Tuesday, April 9, 2019

UX Talk: Amped FIVE's Change Frame Rate filter

The Change Frame Rate filter was introduced into FIVE in 2014. It's functionality is quite simple. You can adjust a file's frame rate, targeting a specific frame rate or a specific time.

For today's post, I have some old files that I use in my Advanced Processing Techniques class. The old DVR that is the source of the class' files only had enough processing power to generate a file that covered 1 minute per camera. Each camera view's recordings were stored in separate 1-minute chunks of data, in separate folders, in a crazy folder scheme. Using Concatenate would be a nightmare as the video files are all named the same.


When creating a proxy file for these files, FFMPEG does not recognize the fps tag in the container. Thus, it defaults to 25fps - which is not correct. Notice the screen shot above. At 25fps, the total time is about 10 seconds. Yet, the file captured 1 minute of time. Obviously, the frame rate is wrong. This type of use case is exactly why I like having this functionality in my toolset. I can manually enter the Total Time value and FIVE will calculate the resulting Frame Rate (ish).



The (ish) - the caveat - using this filter is not without it's problems and pains. Being divorced from the Amped team means I can show you the problems and work-arounds without getting in trouble from the boss.

For this project, you might be tempted to load each 1-minute file, use the new Timeline filter, then change the frame rate as the final step (after using Timeline). The problem here, and the reason I feature this in training, is the high variability in the number of frames within each of the one minute long data files. Thus, I'd want to utilize the Change Frame Rate filter in each minute's processing chain in order to accurately represent time. It's a slog, but it's doable.

If you're a savvy user, you might be thinking, "Hey Jimmy. Just copy the filter instance from one chain and paste it into the other chains." You might think that. You'd be wrong. It doesn't work that way. If you copy / paste the filter, it retains the settings from the source and doesn't update itself with the destination chain's values. You'll want to change the values, but it still won't update. So, it's best to just use a new instance of the filter for each chain.

Another issue with the filter (I'm hoping that all of this gets fixed, in which case I'll post an update to this post) deals with the way in which users enter values in the Total Time field. In the screen shot below, you'll notice that the Frame Rate is 3.7415. I got this incorrect value because of the way in which I edited Total Time. I selected only the "tens" and changed it to zero, the "ones" value was already zero so I left it alone. Doing so caused an incorrect result. To get a correct result, you'll need to select the entirety of "seconds" (or minutes / hours if applicable) and make the change. Yes, I know, this is a lot to keep track of.

Incorrect
Correct
If you've restored the frame rate in each processing chain separately, combining the processing chains with the Timeline filter will be necessary. You might think that doing so will result in a file where the Total Time for each chain will add up to a nice round number in the Timeline filter's results. Again, you would be wrong.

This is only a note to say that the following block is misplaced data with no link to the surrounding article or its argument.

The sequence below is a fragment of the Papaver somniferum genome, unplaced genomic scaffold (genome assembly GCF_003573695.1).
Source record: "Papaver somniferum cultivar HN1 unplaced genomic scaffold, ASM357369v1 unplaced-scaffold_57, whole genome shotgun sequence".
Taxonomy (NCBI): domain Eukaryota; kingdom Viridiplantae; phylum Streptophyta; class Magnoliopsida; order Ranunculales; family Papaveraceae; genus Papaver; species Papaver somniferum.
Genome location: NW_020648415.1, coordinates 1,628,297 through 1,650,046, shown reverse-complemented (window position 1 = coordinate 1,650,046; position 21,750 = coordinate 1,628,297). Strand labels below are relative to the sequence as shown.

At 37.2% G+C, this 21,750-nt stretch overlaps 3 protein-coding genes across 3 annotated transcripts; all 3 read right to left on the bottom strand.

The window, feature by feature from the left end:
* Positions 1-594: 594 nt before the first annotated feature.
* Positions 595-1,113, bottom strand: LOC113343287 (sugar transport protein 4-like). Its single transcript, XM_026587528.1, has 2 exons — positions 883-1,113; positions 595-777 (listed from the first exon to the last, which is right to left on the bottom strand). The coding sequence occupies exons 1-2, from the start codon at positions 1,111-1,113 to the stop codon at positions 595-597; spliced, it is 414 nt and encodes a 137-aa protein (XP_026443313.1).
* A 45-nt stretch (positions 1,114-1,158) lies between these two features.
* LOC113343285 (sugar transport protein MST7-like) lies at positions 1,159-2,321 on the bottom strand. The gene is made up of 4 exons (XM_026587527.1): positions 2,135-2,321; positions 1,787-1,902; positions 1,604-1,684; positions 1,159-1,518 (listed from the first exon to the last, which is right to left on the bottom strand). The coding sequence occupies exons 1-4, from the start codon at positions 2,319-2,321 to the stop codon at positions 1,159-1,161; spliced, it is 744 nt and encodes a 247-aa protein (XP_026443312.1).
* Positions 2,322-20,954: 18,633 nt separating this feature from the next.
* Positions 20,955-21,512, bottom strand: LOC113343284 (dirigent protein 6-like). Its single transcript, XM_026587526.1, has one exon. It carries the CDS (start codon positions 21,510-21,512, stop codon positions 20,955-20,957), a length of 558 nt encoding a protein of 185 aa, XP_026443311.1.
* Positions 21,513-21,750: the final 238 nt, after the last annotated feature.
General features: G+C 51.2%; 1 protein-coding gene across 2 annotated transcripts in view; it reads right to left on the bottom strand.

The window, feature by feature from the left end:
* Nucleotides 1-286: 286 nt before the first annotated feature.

For my project, I have 15 files in 15 folders. Each file represents 1 minute. Each file gets it's own processing chain. Each chain is adjusted to 1 minute of total time. Each chain's frame rate is somewhere around 4fps (see above).  But, in combining the chains with the Timeline filter, the program seems to favor the frame rates. The resulting duration, after using the Timeline filter, is not 15 minutes. It's closer to 14 minutes. Timeline seems to do some simple math in spite of all the work that I did in each processing chain - accounting for total frames and frame rate - ignoring the declared Total Time per chain.

These are the types of questions I ask when validating a tool. They're also the types of things that I check when validating a new build / release of a known tool. I don't assume anything. I test everything. In testing - I found this issue.

Does one frame per second make a difference? Maybe not. But, in my project, the uncorrected difference is 1 minute in 15 - or 4 minutes per hour. That's significant. Given that other filters, like Add Timestamp, rely upon correct timing, yes - it will make a difference.

So, do you process everything and change the frame rate on the combined results?


Or, do you change the frame rate in each processing chain, then correct the results after combining the chains utilizing the Timeline filter? You'll get a different frame rate for each - thus the "ish." Which is correct? Your validation of your individual case will tell you. Because of the variability, my results can only advise you of the affect, they can't inform your results or your experiments other than that.

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